If you're a New Yorker making $500 for nine months' work, you've got a bum gig--if you aren't in elementary or middle school, that is. Indeed, some New York City fourth and seventh graders can earn up to $250 and $500, respectively, for good performance on a collection of 10 assessments. The Sparks program, Harvard economist Roland Fryer's tri-city and 59-school experiment, is a privately funded two-year pilot that tests the relationship between monetary rewards and academic achievement. According to a New York Post analysis, it seems to be "working," at least in the Big Apple; the majority of participating schools in that city saw math and reading scores jump nearly 40 percentage points from last year to this. (Of course, scores were up across the metropolis, but by much smaller margins.) Well, duh! It seems reasonable that the promise of cash rewards for scoring well on a set of tests would be an effective motivator for students to take the same set of tests seriously--and for scores to improve. But whether learning has increased, too, remains to be seen. The problem here, though, is the Post's (and not Fryer's) "analysis." To prove the correlation between monetary rewards and real achievement gains, pay-for-grades programs must be tested against a reliable independent assessment--one whose scores don't carry cash rewards. Otherwise it's possible that Fryer's experiment is demonstrating that, under normal circumstances, lots of kids don't give their all on state
June 11, 2009
Indiana state superintendent Tony Bennett is crooning an aggressive school reform tune these days. Alas, he may not have the much-loved silken voice and silver hair of our favorite "King of Broken Hearts," but he certainly has plans to take Indiana schools and students from the "Boulevard of Broken Dreams" to the "Good Life." For starters, he wants to transition to value-added student assessment, something that's sure making us "Smile." Bennett explains: "If a child enters fifth grade and is reading at second-grade level and that fifth-grade teacher gets that child to read at fourth-grade level, I don't think it's fair to call anyone a failure." He hopes to turn districts from "Rags to Riches" with his plans to update the teacher seniority system and end the practice of last hired-first fired; when district leaders wonder "Who Can I Turn To?" [sic], the answer will be talented, not tenured, teachers. He also wants to enforce 180 full-day instructional time requirements, which means no more shortening school days "Time after Time" for teacher conferences and professional development. Plus, he's a fan of charters and improving the teacher preparation programs at his state's universities. Props to Bennett; we need strong leaders who aren't afraid to say no to "Anything Goes." In fact, he might be "Just in Time."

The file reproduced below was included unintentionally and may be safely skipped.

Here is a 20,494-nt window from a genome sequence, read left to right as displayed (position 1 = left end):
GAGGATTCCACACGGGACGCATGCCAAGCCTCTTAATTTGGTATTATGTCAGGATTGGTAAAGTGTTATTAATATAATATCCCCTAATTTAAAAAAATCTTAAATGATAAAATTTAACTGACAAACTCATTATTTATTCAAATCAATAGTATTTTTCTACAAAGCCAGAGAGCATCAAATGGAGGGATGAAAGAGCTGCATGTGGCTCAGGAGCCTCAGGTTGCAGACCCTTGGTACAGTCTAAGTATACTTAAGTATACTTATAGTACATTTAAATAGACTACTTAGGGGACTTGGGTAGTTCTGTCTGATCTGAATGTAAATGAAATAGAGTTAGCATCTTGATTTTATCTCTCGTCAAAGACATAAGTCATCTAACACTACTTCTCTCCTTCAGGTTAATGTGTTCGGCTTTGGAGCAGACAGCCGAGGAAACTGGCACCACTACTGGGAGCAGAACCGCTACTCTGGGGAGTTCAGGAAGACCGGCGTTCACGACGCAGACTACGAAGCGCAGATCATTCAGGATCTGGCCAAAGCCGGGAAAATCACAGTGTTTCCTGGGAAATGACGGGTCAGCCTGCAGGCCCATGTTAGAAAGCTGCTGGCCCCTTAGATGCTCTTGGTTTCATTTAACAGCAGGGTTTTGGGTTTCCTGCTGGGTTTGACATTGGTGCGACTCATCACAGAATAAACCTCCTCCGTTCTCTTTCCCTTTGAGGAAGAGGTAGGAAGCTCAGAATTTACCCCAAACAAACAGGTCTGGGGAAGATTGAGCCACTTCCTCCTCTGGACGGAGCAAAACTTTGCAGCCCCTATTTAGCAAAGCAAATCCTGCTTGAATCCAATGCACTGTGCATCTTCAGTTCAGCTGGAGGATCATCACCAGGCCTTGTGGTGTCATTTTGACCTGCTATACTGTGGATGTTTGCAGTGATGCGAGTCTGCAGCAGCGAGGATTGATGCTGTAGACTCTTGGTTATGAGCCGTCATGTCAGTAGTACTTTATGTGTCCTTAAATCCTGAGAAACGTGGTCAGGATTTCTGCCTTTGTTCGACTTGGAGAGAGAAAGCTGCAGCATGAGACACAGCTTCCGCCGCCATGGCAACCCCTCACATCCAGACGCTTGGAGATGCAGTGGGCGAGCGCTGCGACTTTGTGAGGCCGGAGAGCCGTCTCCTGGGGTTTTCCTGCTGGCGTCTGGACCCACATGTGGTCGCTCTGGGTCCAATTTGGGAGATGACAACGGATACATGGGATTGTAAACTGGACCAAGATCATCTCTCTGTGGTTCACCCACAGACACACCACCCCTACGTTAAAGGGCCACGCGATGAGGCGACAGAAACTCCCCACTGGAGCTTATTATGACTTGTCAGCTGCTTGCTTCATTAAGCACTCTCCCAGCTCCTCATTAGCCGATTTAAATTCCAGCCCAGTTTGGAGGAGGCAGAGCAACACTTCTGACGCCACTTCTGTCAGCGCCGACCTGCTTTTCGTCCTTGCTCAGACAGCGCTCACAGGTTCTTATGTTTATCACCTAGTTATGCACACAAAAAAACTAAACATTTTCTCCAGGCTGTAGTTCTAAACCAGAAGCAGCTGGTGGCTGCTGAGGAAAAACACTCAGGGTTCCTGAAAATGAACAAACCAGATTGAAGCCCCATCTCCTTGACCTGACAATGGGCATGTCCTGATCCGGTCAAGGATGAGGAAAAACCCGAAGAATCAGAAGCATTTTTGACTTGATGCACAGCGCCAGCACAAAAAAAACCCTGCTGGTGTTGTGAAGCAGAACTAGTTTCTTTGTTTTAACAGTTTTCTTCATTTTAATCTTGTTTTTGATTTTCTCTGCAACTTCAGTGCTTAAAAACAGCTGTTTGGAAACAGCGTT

"Education boss wants to tilt focus on students," by Meranda Watling, JCOnline.com, June 9, 2009
June 11, 2009
When it comes to the transformational power of the Advanced Placement program, Jay Mathews is a true believer. Even if students fail the test, at least they had "a chance to accustom themselves to the foot-high reading assignments and tortuous exams they will encounter in college," he explains. And if college is not on the horizon? They'll still "discover that those AP skills are just what they need to get the best available jobs or trade school slots." The value of the AP experience for individual kids cannot be denied, but Mathews' analysis has a fatal flaw: He ignores the other students in these classes--the ones who can pass the tests and do want to go to selective colleges. Should they suffer through dumbed-down classes to accommodate these trade-school aspirants just for the "experience"? Not necessarily, and many teachers of AP classes agree. In fact, in our recent survey of AP teachers (which, incidentally, Mathews cites--and then ignores), over half argued that "only students who can handle the material" should take AP classes. So when Mathews asks "what harm does it do?," our response is: a lot. "AP for all" can quickly become "truly rigorous courses for none."
"Is AP for All A Formula For Failure?," by Jay Mathews, The Washington Post, June 8, 2009
June 11, 2009
Ninety-year-old Eleanor Benz understands better than most that learning is a lifelong process. In the midst of the Great Depression in 1936, she left high school a few months shy of graduation to work and support her parents and six siblings. Then she married. And she had 15 children. And life got a little busy. Benz managed to squeeze in typing and bookkeeping classes at night school, but she never got that high school diploma, an oversight she considered her greatest disappointment in life. When Benz's children learned of this, they contacted the principal of Lake View High School, her suburban Chicago alma mater, who was more than happy to help. And at her 90th birthday celebration, her family presented her with her diploma, gown, and cap (with a 1936 tassel), and a wooden 1930s replica of her former school. Benz was "ecstatic"--she immediately donned her cap--but also realistic. "You know nowadays, even a high school graduation isn't enough. You need to go to college." While we'd have rather seen Mrs. Benz finish her coursework and earn her diploma properly, we'll be content with knowing that she probably learned more in 11 and a half years in 1936 than many a student graduating with a full 12 in 2009.